Where to camp on Kauai this summer

Camping on Kauai is the most affordable way to land yourself an ocean view room.
Polihale Beach Kauai

Kauai’s Mount Waialeale, widely considered one of the wettest spots on earth, averages 394 inches of rain per year. And it’s thanks to that amazing amount of precipitation that the island is abundant with lush, jungle-like scenery.

During the summer season, however, the Garden Isle’s notoriously rainy skies clear up, morphing some of its typically wetter zones into drizzle-free playgrounds. Of course, there’s no guarantee that the weather gods won’t rain on your summertime parade. But this is for certain: If you’re looking to incorporate a camping trip into your Kauai vacation, your best bet for a soggy-free experience is to plan it between May and October.

Camping on Kauai is the most affordable way to land yourself an ocean view room. All you have to do is decide which view in particular you’d like to reserve.

Photo: Clement Faydi/cc

Anini Beach Park

At this Kauai County campground, snorkeling and some of the safest swimming on Kauai can be had right outside your tent door. Hawaii’s longest stretch of coral reef guards this 2-mile north shore coastline from the open ocean, creating lake-like waters that are flush with tropical reef fish and honu (green sea turtles). Anini is a particularly well-suited campsite for families with young children. Pavilions, picnic tables, restrooms and cold showers are located onsite.

Photo: Paul Stadig/nc

Hanalei Beach Park

Pitch a tent at the intersection of Hanalei River and Hanalei Bay, the island’s famous half-moon shaped shoreline, which is guarded by gorgeous green mountains. The views here are incomparably beautiful. And the ocean and river waters are ideal for all sorts of activities, including surfing, swimming, stand-up paddling, kayaking, sailing and fishing. End your days with a stroll on Hanalei Pier, where you’ll have a front-row seat to watch the sun set into the surf. Restrooms, cold showers and picnic tables are located onsite and the shops and restaurants at Hanalei town are less than a mile away.

Polihale State Park

Hot, dry and isolated, it’s located at the end of an unpaved, pothole-laden road. It’s a long, bumpy haul, and many rental car companies prohibit use of their vehicles on this park access way. But the backdrop of high sea cliffs, colorful sunsets and deep, white sands that skirt the seashore make this beachfront camping destination well worth the trip, if you can finagle it. Polihale is the place you go when you want to get away from it all. Far removed from town centers and commercial lights, there’s no better beach for stargazing. The waters here, however, can be rough with strong currents, so be sure to monitor the conditions before jumping in. A reef-protected area called Queen’s Pond on the southern end of the beach offers the safest swimming conditions. Restrooms, picnic tables and cold showers are available. Read our story, “Polihale or bust” for more.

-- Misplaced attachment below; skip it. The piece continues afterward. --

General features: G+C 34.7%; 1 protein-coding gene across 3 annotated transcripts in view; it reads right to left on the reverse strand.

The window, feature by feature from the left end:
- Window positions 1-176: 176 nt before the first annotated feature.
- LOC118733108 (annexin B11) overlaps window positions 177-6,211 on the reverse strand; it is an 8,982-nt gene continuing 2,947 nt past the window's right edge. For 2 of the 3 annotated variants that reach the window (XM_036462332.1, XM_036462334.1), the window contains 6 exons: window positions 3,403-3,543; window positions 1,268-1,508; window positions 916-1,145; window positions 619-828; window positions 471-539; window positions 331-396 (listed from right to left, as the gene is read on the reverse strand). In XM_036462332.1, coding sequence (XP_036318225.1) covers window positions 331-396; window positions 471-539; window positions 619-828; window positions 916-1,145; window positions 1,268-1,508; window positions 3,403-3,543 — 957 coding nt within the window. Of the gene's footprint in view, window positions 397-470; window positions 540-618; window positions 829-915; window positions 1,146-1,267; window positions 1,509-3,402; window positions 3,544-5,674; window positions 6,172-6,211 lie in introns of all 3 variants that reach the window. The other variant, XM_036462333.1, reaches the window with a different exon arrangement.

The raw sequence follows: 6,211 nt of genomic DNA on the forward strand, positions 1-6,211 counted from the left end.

Alakai Swamp Trail is one of many trails accessible at Kokee State Park.
Photo: Keppet/nd

Kokee State Park

If you prefer mountains to beaches, the numerous campgrounds at Kokee State Park are for you. Complete with panoramic ocean, valley and waterfall views, Kokee offers wildland camping from a 4,000 feet elevation, as well as pig hunting, seasonal plum picking and trout fishing. Kokee is a hiker’s paradise with dozens of diverse trails to choose from. This is also an excellent area to observe native plants, forest birds and insects, some of which are found nowhere else in the world. At the park, there are some food concessions, a museum and gift shop, picnic pavilions, water fountains, restrooms and cabin lodging are available.


How to get your permit

Now that you’ve picked your desired camp spot, the next thing to know is that you’re going to need a permit. For the six county camping sites — Haena, Hanalei, Anini, Anahola, Salt Pond and Lucy Wright beach parks — permit fees are $3 per adult per night for nonresidents and free for Hawaii residents. Children 17 years of age and younger are also free and must camp with at least one adult 18 years of age or older. Kauai County camping permits are not available at the camp sites. They can be acquired at the Lihue, Kapaa, Kilauea, Kalaheo and Hanapepe neighborhood centers during limited hours listed at Kauai.gov/camping. Completed camping applications are also accepted by mail at the Department of Parks and Recreation.

There are also 10 state parks on Kauai, most of which are located near or within Kokee State Park. The two outliers are Polihale State Park, located at the end of a long dirt road on the island’s extreme west end, and Napali Coast State Wilderness Park, most of which is only accessible by foot or kayak. Permit fees are $12 per campsite per night for up to 6 persons for Hawaii residents and $18 per campsite per night for up to 6 persons for nonresidents. Campsites or cabins located at Kauai state parks may be reserved up to one year in advance. For Kauai Forest Reserves, all sites are maximum 90 days advance purchase.



Categories: Kauaʻi, Travel Tips